Another way to thicken without using roux is to either use potato pearls (instant potato) or puree potatoes. These could also be an alternative for gluten free chowder option. If using potato to thicken you would want to use potatoes with no skin on them. You would have to adjust the amount of potatoes needed as well to get the desired consistancy.
The other means to reduce the fat and calories would be to eliminate or reduce the cream. This recipe calls for 2 cups of heavy cream. You could switch this with half and half or even milk. It is crucial to note that if you take these steps to make this healthier you can't boil milk. If you do the milk will seperate immediately and look like it has sand in it.
If you use milk it is recommended to heat the milk in a microwave to 180 or 190 degrees. Stir this into your already thickened product. Don't heat milk on stove unless you are very careful to not let it boil.
If you remove these items your chowder will still be flavorful and your calorie and fat will be greatly reduced.
Manhattan Clam Chowder
There is another option for chowder. This option is produced in a lighter mind frame. The cream is eliminated because Manhattan Clam Chowder uses a tomato product in place of the cream and there is no roux added to thicken the chowder.
Manhattan clam is unheard of to eat if you are in North East section of the country, New England to be precise. It is as popular as the New York Yankees and Jets. If you need clarification both teams, in fact any New York sports franchise isn't well liked, at all (being polite). Manhattan Clam chowder falls into this same category in New England.
However more and more this is becoming a healthier alternative for a chowder. The clam stock seasoned and given body to by tomato product. The varieties are more prevalent in recipes than a standard New England Clam Chowder. In Boston we would savy Chowda, and there isn't another kind there, New Enlgand Clam Chowda. Manhattan has potatoes, celery and onions as well.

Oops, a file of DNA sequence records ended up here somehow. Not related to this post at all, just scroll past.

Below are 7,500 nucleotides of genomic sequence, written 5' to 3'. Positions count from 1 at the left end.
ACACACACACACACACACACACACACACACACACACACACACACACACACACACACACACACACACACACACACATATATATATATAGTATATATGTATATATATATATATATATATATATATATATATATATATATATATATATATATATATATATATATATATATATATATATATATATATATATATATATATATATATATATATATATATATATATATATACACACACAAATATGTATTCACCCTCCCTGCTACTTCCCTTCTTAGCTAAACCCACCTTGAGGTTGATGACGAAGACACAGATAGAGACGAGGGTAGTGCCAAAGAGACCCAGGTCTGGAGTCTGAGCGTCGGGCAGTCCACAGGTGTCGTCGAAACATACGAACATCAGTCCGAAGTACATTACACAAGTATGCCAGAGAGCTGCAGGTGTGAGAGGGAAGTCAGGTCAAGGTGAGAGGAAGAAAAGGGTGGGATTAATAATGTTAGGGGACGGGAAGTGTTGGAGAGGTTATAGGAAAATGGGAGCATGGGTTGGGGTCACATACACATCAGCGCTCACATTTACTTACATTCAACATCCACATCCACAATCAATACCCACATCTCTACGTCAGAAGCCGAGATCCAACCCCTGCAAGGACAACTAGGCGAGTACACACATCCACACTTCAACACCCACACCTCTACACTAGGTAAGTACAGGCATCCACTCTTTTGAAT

While many enjoy the lighter fare in a chowder that the Manhattan variety offers it just isn't the same as a nice rich creamy New England Clam Chowda.
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New England Clam Chowder
- 2.5 cups potato cooked, diced
- 1/2 cup onion spanish, small diced
- 1/2 cup celery small diced
- 1/2 cup bacon diced
- 2 cups cream heavy
- 6.25 oz roux 1/4 cup butter, 4 oz. flour
- 36 oz clam juice using 50 count littelneck clams or chowder clams to get stock, shell should be tightly closed, if not they shouldn't be purchased or used
- 1 T salt
- 1/2 tsp pepper
- 1/8 tsp thyme ground
- cook bacon in the bottom of a stockpot until a little crispy
- as bacon is finishing add celery, onions to pot and cook until translucent or tender. 3 - 5 minutes, add thyme, salt, pepper
- dice potato and cook until tender on the side, reserve until the final combination of ingredients
- if using clams for stock in place of clam broth, wash clams thoroughly,
- place in bottom of a 2nd stockpot, cover with 48 oz. of water,
- bring to boil, reduce to simmer, simmer for 10 - 15 minutes, until all clam shells have opened
- save stock, strain into a bowl or stockpot, remove clam meat into another bowl. discard shells
- Chop clams
- return stock to a stockpot, bring to a boil, whisk in already cooked roux, reduce to temperature to a simmer and simmer for 10 minutes
- add cream, stir to incorporate
- combine thickened stock with cream to sauteed bacon, celery and onions, clams
- stir, adjust seasonings, Enjoy